With regard to the merger question, Gilmartin noted that, although no major mergers had yet been formed, Merck had made several strong alliances with such companies as Schering-Plough, GenPath, Neuogen, Amrad, and Actelion. In fact, the company had been very active with smaller licensing transactions over the previous two years, moving from ten agreements in 1999 to 72 through 2002 and most of 2003. As reported in Medical Marketing & Media , Gilmartin told those attending the annual business meeting, "Despite recent setbacks, we are pursuing the strategy that is right for Merck and in the best interests of our shareholders" (February 2004).


Gilmartin's management style was summarized in the commencement address that he gave the graduating class of Union College in 1999. In that address he defined his philosophy of life, which he also had applied to his business career. Gilmartin believed that taking risks is a necessary step toward creating great opportunities and that these opportunities can emerge from failure as well as success. He advised the graduates to follow their instincts in terms of pursuing lines of work that they enjoy while at the same time acting with ethical integrity. "Genuine success depends on your values and your ethics." Gilmartin added that he had emphasized the importance of ethical values to his colleagues at Merck when he joined the company as a relatively unknown outsider. He was quoted as saying, "I made it clear I was willing to take the risks necessary to lead a company in an industry that was facing difficult times. I made it clear that I was not just in it for immediate results or personal glorification, but for the long haul" ( Union College Magazine , Summer 1999).

Colleagues, analysts, and Gilmartin himself described his management style as a preference for delegating day-to-day activities to subordinates while setting the company's overall strategic direction. For example, Gilmartin quickly selected Merck employees to form his management team during his early days as chief executive because he recognized that they had the insider expertise that he lacked. In an interview with Lewis Krauskopf for The Record of Bergen County, New Jersey, Gilmartin noted, "The style of management that I have, basically, is to recognize the fact that I'll never be as expert in any of the areas of the company as some of my direct reports are" (October 19, 2003).

Critics of Gilmartin's approach pointed out, however, that the extra layers of bureaucracy that he had added to Merck's structure held up the company's development of new research projects and marketable products. Hawthorne concluded in Chief Executive that Gilmartin's personality and management style also retarded Merck's progress because he was much less accessible than his predecessor. She quoted former international and vaccines executive Simon Benito as saying, "Employees seldom see him and therefore feel that they do not know him. Consequently, they are afraid of taking risks in case they make a mistake" (June 2003).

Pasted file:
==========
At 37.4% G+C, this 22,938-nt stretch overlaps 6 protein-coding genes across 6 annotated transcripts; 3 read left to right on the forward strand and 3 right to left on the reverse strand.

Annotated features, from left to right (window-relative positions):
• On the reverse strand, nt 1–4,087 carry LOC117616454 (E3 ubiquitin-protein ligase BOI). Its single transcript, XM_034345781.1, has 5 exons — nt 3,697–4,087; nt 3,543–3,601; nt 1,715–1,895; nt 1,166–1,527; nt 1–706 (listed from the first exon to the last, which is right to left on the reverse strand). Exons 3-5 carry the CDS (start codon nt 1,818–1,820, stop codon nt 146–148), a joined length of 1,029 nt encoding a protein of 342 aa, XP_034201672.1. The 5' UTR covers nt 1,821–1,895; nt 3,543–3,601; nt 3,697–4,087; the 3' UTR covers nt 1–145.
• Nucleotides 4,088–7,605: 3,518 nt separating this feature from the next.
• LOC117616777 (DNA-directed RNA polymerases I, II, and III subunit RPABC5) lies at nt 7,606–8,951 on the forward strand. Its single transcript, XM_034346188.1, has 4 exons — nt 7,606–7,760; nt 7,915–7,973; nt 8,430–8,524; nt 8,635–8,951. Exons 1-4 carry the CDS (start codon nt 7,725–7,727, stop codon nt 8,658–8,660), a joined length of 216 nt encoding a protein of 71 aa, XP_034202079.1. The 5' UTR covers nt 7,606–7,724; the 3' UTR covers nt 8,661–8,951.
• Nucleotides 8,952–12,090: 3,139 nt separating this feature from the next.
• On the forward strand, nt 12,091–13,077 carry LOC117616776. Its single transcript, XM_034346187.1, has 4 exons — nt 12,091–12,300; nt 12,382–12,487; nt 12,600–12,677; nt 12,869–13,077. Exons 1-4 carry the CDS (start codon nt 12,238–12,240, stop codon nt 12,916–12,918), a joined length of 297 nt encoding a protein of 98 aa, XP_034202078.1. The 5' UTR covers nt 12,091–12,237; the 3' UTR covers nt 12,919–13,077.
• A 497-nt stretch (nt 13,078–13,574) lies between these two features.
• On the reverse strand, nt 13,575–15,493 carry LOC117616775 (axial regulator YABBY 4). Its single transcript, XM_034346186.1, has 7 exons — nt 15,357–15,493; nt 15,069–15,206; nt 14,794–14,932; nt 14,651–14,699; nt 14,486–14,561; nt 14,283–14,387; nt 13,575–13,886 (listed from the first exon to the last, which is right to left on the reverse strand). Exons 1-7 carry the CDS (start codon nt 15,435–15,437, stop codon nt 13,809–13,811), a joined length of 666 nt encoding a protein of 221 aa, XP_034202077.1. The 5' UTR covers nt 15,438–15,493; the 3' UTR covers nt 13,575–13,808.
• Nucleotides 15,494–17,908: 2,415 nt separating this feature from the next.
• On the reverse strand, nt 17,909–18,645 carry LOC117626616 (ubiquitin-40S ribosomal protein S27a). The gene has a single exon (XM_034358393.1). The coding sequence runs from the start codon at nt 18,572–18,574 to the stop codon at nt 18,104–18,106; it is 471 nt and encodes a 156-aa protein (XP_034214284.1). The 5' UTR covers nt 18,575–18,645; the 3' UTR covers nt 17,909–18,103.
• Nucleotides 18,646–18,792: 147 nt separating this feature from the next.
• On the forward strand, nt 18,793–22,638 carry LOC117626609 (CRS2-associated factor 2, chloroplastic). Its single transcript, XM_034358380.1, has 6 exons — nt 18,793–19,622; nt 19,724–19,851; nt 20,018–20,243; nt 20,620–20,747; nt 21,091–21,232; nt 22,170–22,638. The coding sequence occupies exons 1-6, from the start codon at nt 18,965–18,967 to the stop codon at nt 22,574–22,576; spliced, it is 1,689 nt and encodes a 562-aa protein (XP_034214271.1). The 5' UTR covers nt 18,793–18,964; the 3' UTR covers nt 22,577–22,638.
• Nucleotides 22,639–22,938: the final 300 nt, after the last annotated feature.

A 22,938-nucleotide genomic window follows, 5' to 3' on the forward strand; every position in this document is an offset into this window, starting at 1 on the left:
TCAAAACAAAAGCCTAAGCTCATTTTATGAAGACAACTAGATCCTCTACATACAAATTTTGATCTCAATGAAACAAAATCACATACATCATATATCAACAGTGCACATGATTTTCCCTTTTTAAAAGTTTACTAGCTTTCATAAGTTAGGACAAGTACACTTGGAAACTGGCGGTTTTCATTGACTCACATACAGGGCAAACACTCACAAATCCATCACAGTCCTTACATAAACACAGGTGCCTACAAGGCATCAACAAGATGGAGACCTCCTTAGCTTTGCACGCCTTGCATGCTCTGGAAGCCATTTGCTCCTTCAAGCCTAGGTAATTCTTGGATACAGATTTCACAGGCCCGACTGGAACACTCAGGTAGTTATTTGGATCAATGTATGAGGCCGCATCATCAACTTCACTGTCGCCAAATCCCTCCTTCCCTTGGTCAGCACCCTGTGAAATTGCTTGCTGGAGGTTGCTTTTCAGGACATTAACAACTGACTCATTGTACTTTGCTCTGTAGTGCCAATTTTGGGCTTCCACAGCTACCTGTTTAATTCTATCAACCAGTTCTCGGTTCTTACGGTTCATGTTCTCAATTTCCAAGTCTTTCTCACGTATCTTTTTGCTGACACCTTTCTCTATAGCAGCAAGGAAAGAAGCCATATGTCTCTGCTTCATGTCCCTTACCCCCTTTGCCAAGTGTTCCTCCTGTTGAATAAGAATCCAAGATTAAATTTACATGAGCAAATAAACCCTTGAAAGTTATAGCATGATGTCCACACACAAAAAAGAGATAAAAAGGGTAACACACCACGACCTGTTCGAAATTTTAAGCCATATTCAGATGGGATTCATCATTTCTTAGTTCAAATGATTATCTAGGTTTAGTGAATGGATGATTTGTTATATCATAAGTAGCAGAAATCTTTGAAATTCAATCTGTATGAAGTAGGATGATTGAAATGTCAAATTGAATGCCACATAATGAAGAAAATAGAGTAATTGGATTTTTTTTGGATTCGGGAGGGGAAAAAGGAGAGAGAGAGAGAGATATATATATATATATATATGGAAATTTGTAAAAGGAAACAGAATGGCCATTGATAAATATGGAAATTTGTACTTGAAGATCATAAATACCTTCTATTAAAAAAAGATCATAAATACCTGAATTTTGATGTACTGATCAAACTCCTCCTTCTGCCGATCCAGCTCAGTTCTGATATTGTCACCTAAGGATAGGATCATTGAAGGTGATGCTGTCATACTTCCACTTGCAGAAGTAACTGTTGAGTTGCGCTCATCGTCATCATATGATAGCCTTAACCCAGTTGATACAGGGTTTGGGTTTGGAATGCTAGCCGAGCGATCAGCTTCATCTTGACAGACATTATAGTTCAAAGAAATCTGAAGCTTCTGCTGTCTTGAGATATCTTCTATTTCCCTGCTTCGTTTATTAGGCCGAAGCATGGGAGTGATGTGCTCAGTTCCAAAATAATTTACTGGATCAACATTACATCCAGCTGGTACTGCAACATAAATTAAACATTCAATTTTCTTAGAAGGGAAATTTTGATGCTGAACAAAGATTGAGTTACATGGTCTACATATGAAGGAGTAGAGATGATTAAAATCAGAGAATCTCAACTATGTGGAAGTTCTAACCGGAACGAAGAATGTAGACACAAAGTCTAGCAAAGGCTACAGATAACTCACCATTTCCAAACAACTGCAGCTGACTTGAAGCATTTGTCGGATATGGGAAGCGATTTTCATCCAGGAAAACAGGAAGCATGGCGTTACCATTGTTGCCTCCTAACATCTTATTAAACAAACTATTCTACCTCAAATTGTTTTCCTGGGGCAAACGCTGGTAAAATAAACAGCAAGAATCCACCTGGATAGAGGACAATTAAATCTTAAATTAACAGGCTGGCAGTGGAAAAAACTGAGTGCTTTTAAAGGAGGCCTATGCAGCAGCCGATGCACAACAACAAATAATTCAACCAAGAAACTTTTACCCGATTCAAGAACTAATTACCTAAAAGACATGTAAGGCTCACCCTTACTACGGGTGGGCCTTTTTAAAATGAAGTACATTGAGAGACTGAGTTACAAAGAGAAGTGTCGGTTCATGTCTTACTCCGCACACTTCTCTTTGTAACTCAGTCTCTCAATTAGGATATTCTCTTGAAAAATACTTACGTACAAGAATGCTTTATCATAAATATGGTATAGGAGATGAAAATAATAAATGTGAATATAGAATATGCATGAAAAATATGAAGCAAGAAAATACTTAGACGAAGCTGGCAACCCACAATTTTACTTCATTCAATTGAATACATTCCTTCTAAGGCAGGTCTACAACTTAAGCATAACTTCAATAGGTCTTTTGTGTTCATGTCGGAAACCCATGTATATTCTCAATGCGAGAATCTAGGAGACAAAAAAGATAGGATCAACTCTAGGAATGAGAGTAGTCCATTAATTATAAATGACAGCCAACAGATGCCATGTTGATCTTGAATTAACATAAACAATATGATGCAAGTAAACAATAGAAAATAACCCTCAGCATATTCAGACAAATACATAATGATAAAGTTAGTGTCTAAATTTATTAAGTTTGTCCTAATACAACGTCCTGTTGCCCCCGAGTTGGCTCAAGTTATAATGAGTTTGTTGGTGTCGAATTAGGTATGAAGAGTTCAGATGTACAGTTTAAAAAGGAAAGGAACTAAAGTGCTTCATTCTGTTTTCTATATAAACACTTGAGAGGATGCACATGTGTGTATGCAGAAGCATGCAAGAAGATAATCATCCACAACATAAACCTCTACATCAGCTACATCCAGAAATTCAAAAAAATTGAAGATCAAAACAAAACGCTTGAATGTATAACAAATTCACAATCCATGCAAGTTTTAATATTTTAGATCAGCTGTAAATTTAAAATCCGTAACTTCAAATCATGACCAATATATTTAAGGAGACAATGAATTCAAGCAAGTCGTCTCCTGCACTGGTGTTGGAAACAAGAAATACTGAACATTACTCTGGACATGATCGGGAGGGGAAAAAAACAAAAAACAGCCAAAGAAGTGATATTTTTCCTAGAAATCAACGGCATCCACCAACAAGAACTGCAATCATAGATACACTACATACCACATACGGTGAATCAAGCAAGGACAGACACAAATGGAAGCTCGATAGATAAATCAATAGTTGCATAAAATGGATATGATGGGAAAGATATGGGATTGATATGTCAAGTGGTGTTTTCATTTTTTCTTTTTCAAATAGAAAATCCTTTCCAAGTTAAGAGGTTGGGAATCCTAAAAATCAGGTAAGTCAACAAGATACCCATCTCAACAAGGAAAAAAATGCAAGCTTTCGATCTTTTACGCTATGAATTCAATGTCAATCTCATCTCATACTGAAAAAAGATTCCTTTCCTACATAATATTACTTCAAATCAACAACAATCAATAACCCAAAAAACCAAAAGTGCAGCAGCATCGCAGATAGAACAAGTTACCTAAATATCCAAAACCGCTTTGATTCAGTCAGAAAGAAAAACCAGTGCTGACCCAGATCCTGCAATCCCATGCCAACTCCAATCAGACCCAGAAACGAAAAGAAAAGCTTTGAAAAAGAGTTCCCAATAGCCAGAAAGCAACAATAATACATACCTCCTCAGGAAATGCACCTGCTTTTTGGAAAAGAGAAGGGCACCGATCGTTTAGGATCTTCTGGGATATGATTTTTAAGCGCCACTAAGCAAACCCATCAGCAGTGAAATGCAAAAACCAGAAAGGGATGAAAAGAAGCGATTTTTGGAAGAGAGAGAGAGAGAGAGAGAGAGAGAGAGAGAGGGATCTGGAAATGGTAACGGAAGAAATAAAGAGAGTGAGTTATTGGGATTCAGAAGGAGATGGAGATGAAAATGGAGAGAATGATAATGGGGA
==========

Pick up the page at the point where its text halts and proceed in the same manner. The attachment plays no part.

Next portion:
Although Gilmartin generally kept a low profile at Merck, he declared his conviction that business leaders and companies should take leadership roles on important social issues that were once the strict purview of government and social service organizations. As an example of such leadership, Gilmartin pointed to Merck's decision not to profit from the sale of its HIV/AIDS medicines in the world's poorest countries as well as its work with foundations and other groups to attack the HIV epidemic at local levels.

Despite the larger role that Gilmartin saw for business within the wider society, he also maintained that he was not interested in being a celebrity CEO. He criticized the media for their tendency to glamorize certain business leaders. Gilmartin said, "Chief executives are too often seen as high-profile dealmakers rather than problem solvers who move their companies forward in competitive and innovative ways" (2002). He had once told Brian Dumaine in an interview for Fortune while he was still the CEO of Becton, Dickinson, "We're creating a hierarchy of ideas. You say, 'This is the right thing to do here,' not 'We're going to do this because I'm boss'" (June 17, 1991).


While some analysts saw Merck's slide from dominance in the pharmaceutical industry as indications that Gilmartin would lose his job, others noted that he had taken a correct first step in cutting costs. They also observed that he wisely refused to cut back on spending for research and development, which is the lifeline of any pharmaceutical company. As a result, many believed that Gilmartin was putting Merck on the path to recovery from its current problems. An article in BusinessWeek Online quoted Gilmartin as saying, "In an environment driven by increasing competition, cost-containment pressures, and greater customer demand for value, we have examined every aspect of our business, at every level, to identify ways to more effectively address these challenges."

In addition to his duties at Merck, Gilmartin served as a director of General Mills and Microsoft as well as a director of the United Negro College Fund. He was also chairman of the International Federation of Pharmaceutical Manufacturers Associations, the Healthcare Institute of New Jersey, and the Valley Health System. He was a member of the Business Council and Business Roundtable, the board of associates of the Harvard Business School, and the executive committees of the Council on Competitiveness and the Pharmaceutical Research and Manufacturers of America.

See also entries on Becton, Dickinson & Company, Eastman Kodak Company, and Merck & Co., Inc. in International Directory of Company Histories .

sources for further information

"The Awards for Alumni Achievement 2002," Harvard Business School, 2002, http://www.hbs.edu/about/news/AAA/gilmartin.html .

"Commencement '99: Rules to Live By," Union College Magazine , Summer 1999, http://www.union.edu/N/DS/s.php?s=1665 .

Dumaine, Brian, "The Bureaucracy Busters," Fortune , June 17, 1991, p. 36.

Gajewski, Joanna, "A Healthy Diagnosis," WorldLink , July–August 2001, p. 20.

"Gilmartin Takes Helm at Merck," Chain Drug Review , July 18, 1994.

Hawthorne, Fran, "Merck at Risk," Chief Executive , June 2003, p. 54.

——, The Merck Druggernaut: The Inside Story of a Pharmaceutical Giant , Hoboken, N.J.: J. Wiley & Sons, 2003.

Krauskopf, Lewis, "Merck CEO Steers Firm Through Rough," The Record (Bergen County, New Jersey), October 19, 2003.

"Public Address," Medical Marketing & Media , February 2004, p. 12.

"Why Merck Missed the Mark," BusinessWeek , October 23, 2003.

—David Petechuk